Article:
26). Bashir Jahangeer: Best Preemptive Strike
It’s a sufficiently serious matter to bring in the police. So off went Bashir Jahangeer to the police station and lodged a preemptive complaint. The trouble is, no one quite knows what all this was about. Jahangeer, apparently, wanted to nip a rumour in the bud by hotfooting it to the authorities. As a preemptive strike, it was effective since, to this day, no one still knows what caused this curious episode.
27). Pravind Jugnauth: Worst Film Director
Spielberg he is not. Pravind Jugnauth has not exactly shone as the director of the Alliance Lepep movie. Since he was parachuted to the Prime Ministership at the beginning of the year, he saw Roshi Bhadain quit and the PMSD leave. He undertook to reshuffle cabinet three times. No one saw much of an effect though. He had to fire Attorney General Ravi Yerrigadoo after he was implicated in an alleged money-laundering ring and housing minister Soodhun after he made racist remarks caught on video. Then he lost Raouf Gulbul, and the Drugs Commission even saw allegations by traffickers against the prime minister himself. And to top it all off, Pravind Jugnauth himself saw the MedPoint case sent to the Privy Council this year that could put an end to his reign at any time. No wonder when he was criticised at a socio-cultural event to become more forceful, all he could do was reply that he could not control his own ministers. If this were a movie, the studio would have mothballed it a long time ago.
28). Fazila Jeewa-Daureeawoo: Right Place. Right Time
She recently became No.4 in the government. That had little to do with talent, but rather due to a rather fortuitous set of circumstances. By which we mean Showkutally Soodhun crashing and burning. So who did the government turn to? None other than Fazila Jeewa-Daureeawoo, who was in prime position at the time to reap the benefit. Even if she says that getting water from the river is a substitute for a fire hydrant.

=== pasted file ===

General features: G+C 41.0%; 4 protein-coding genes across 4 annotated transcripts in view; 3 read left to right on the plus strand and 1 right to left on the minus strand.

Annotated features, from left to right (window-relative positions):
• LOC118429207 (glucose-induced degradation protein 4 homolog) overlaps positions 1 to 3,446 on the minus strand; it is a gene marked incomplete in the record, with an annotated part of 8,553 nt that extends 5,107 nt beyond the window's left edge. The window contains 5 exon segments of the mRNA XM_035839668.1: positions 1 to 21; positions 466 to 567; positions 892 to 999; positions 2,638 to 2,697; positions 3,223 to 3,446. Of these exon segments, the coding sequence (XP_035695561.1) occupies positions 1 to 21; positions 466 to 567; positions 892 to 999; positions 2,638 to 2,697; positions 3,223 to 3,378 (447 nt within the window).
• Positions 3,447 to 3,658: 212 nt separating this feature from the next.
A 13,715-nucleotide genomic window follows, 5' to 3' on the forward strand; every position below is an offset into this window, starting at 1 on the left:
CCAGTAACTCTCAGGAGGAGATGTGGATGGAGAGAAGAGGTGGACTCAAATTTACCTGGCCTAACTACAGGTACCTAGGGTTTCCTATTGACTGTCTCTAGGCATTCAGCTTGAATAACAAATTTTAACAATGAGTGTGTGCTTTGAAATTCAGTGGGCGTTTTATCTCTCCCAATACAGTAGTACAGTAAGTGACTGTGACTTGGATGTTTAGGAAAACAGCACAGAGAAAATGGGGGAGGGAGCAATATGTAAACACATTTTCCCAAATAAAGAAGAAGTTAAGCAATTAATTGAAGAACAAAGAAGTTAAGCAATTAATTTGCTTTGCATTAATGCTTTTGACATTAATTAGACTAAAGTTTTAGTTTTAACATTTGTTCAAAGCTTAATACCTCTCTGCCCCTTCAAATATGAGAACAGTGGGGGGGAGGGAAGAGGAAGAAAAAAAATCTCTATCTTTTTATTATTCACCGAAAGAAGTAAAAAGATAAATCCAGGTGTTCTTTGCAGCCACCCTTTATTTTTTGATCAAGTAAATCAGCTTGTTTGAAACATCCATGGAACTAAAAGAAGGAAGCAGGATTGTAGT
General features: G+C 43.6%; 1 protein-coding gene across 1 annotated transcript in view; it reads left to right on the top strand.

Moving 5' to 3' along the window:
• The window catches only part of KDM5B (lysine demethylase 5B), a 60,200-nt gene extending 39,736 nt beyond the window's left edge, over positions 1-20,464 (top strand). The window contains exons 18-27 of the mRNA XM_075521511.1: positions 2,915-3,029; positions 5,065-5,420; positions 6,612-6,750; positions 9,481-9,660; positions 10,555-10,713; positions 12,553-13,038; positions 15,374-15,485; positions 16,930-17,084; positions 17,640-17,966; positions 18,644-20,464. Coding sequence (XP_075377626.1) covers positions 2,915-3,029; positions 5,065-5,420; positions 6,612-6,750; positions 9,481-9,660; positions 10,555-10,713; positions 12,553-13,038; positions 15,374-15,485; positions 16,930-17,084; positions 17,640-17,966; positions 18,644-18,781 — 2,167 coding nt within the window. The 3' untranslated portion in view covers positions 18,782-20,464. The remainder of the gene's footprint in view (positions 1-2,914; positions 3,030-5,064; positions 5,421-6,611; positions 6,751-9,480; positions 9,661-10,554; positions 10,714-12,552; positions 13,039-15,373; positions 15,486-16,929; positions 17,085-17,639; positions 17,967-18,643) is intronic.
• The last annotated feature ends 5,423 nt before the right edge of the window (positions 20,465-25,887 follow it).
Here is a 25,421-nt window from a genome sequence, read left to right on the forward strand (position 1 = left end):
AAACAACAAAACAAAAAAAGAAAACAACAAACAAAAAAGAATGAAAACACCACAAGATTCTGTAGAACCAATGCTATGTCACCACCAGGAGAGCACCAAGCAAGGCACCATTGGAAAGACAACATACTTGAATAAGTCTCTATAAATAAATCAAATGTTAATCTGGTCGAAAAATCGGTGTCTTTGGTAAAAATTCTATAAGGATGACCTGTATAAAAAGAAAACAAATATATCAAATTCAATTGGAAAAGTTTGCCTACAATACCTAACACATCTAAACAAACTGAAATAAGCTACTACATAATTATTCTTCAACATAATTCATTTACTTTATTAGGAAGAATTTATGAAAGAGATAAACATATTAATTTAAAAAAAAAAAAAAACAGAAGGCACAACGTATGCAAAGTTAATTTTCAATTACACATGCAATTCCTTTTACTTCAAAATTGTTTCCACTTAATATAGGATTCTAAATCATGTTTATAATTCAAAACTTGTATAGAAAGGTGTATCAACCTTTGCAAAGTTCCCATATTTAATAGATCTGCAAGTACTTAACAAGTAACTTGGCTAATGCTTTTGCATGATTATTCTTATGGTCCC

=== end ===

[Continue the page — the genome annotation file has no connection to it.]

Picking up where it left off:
29). Bhardoraj Maunthrooa: Best Costume Design
The brother of Prakash Maunthrooa is without a doubt in the league of GUCCI, Versace and Hugo Boss. Apparently, from a humble tailoring shop, Bhardoraj Maunthrooa managed to make more than Rs120 million to put into the BAI’s Super Cash Back Gold policies. With that level of bling, Bhardoraj Maunthrooa must surely be dressing up the Gods and the local celebs. That is why, without a doubt, he deserves this award. Trouble is, we haven’t seen quite which celebs he’s been dressing up.
30). Mike Seetaramadoo: The Diva
HR manager at Air Mauritius, Mike Seetaramadoo, is a total diva not to be messed with or taken lightly. Those who have crossed his path have soon bit the dust. Just ask former Air Mauritius CEO Megh Pillay. So when, this year, 11 pilots called in sick and others blamed Seetaramadoo for the toxic relations within the airline, obviously it was the pilots who got fired and reduced to begging for their jobs back. Seetaramadoo, apparently, is still sitting pretty. You cross this diva at your own peril.
31). Hussein Abdool Rahim: The Worst Guest Appearance
Hussein Abdool Rahim seems to be playing the character of a classic conman, managing to squirm this way and that, but with nobody managing to arrest him. He shot to national fame by accusing the former attorney general, Ravi Yerrigadoo, of helping a money laundering ring, forcing the AG’s resignation. And then Rahim’s own ex-girlfriend accused him of swindling. He then did a U-turn, saying that it was all made up and that he asks Yerrigadoo’s forgiveness. He, however, maintains at the same time that the evidence he had brought was genuine. And then accuses La Sentinelle of manipulating and sequestering him. So between being a self-confessed swindler, money launderer, illegally claiming gambling winnings overseas and swearing false affidavits left and right, it’s a wonder that the police has still not managed to do anything against him. Wonders never cease.
32). Maya Hanoomanjee: Worst Sound Effects
Well… obviously. Her tantrums in parliament are the stuff of legend.
33). ‘La Cuisine’: Worst Studio
Zimbabwe had its G40, and Mauritius has its ‘La Cuisine’. That at least is what the former minister, Roshi Bhadain, said is how the government works when he slammed the door on it in January. But what characterises this kitchen is not Michelin stars or the gastronomic delights they manage to deliver.
Rather, becoming a chef in this kitchen seems to require only one qualification: being related to the Jugnauths or their loyal camp-follower. In return, the benefits are tremendous. You can never get fired no matter how unpalatable the dishes you produce are, or indeed, even if you produce absolutely nothing at all. Nobody can sue you if your dish happens to cause an outbreak of gastro, and if you don’t like an outside chef stealing the show, you can simply get him or her fired. And best of all, you don’t even have to know how to cook!